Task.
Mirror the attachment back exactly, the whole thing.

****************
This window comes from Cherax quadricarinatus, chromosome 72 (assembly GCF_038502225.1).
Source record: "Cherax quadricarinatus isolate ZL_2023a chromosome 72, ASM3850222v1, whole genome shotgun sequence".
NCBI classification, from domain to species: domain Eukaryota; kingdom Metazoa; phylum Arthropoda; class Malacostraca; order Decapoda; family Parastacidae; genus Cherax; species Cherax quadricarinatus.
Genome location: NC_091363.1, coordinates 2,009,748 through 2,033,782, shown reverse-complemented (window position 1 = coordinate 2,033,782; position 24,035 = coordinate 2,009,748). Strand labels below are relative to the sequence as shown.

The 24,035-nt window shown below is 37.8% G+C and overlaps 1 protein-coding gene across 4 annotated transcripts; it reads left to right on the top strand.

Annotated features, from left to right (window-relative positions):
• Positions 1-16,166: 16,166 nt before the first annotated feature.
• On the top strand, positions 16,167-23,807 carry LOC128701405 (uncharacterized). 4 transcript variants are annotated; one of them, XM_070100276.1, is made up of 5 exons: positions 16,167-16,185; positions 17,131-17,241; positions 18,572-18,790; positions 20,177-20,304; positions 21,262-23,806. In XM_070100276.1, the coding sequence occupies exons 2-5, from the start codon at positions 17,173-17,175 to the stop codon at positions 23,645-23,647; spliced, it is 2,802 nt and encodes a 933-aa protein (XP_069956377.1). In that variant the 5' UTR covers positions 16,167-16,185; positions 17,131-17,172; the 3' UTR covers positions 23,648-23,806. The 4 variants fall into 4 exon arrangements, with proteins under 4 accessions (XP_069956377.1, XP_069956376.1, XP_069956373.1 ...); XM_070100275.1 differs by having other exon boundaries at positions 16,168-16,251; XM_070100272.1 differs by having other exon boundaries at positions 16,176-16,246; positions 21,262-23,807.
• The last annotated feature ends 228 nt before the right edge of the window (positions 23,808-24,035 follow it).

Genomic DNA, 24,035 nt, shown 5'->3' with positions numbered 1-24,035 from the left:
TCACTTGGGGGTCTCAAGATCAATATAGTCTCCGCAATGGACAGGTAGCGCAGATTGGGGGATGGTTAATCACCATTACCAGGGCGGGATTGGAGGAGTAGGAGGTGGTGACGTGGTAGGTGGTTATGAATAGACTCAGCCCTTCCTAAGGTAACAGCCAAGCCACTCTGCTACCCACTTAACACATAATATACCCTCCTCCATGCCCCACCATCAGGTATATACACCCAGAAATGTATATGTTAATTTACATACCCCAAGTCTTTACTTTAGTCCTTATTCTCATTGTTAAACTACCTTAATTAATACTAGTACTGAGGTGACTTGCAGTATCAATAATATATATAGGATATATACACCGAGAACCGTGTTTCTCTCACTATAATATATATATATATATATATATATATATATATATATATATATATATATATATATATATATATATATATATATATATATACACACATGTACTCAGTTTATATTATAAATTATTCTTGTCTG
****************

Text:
This window comes from Cherax quadricarinatus, chromosome 72 (assembly GCF_038502225.1).
Source record: "Cherax quadricarinatus isolate ZL_2023a chromosome 72, ASM3850222v1, whole genome shotgun sequence".
NCBI classification, from domain to species: domain Eukaryota; kingdom Metazoa; phylum Arthropoda; class Malacostraca; order Decapoda; family Parastacidae; genus Cherax; species Cherax quadricarinatus.
Genome location: NC_091363.1, coordinates 2,009,748 through 2,033,782, shown reverse-complemented (window position 1 = coordinate 2,033,782; position 24,035 = coordinate 2,009,748). Strand labels below are relative to the sequence as shown.

The 24,035-nt window shown below is 37.8% G+C and overlaps 1 protein-coding gene across 4 annotated transcripts; it reads left to right on the top strand.

Annotated features, from left to right (window-relative positions):
• Positions 1-16,166: 16,166 nt before the first annotated feature.
• On the top strand, positions 16,167-23,807 carry LOC128701405 (uncharacterized). 4 transcript variants are annotated; one of them, XM_070100276.1, is made up of 5 exons: positions 16,167-16,185; positions 17,131-17,241; positions 18,572-18,790; positions 20,177-20,304; positions 21,262-23,806. In XM_070100276.1, the coding sequence occupies exons 2-5, from the start codon at positions 17,173-17,175 to the stop codon at positions 23,645-23,647; spliced, it is 2,802 nt and encodes a 933-aa protein (XP_069956377.1). In that variant the 5' UTR covers positions 16,167-16,185; positions 17,131-17,172; the 3' UTR covers positions 23,648-23,806. The 4 variants fall into 4 exon arrangements, with proteins under 4 accessions (XP_069956377.1, XP_069956376.1, XP_069956373.1 ...); XM_070100275.1 differs by having other exon boundaries at positions 16,168-16,251; XM_070100272.1 differs by having other exon boundaries at positions 16,176-16,246; positions 21,262-23,807.
• The last annotated feature ends 228 nt before the right edge of the window (positions 23,808-24,035 follow it).

Genomic DNA, 24,035 nt, shown 5'->3' with positions numbered 1-24,035 from the left:
TCACTTGGGGGTCTCAAGATCAATATAGTCTCCGCAATGGACAGGTAGCGCAGATTGGGGGATGGTTAATCACCATTACCAGGGCGGGATTGGAGGAGTAGGAGGTGGTGACGTGGTAGGTGGTTATGAATAGACTCAGCCCTTCCTAAGGTAACAGCCAAGCCACTCTGCTACCCACTTAACACATAATATACCCTCCTCCATGCCCCACCATCAGGTATATACACCCAGAAATGTATATGTTAATTTACATACCCCAAGTCTTTACTTTAGTCCTTATTCTCATTGTTAAACTACCTTAATTAATACTAGTACTGAGGTGACTTGCAGTATCAATAATATATATAGGATATATACACCGAGAACCGTGTTTCTCTCACTATAATATATATATATATATATATATATATATATATATATATATATATATATATATATATATATATATATATATATATATATACACACATGTACTCAGTTTATATTATAAATTATTCTTGTCTG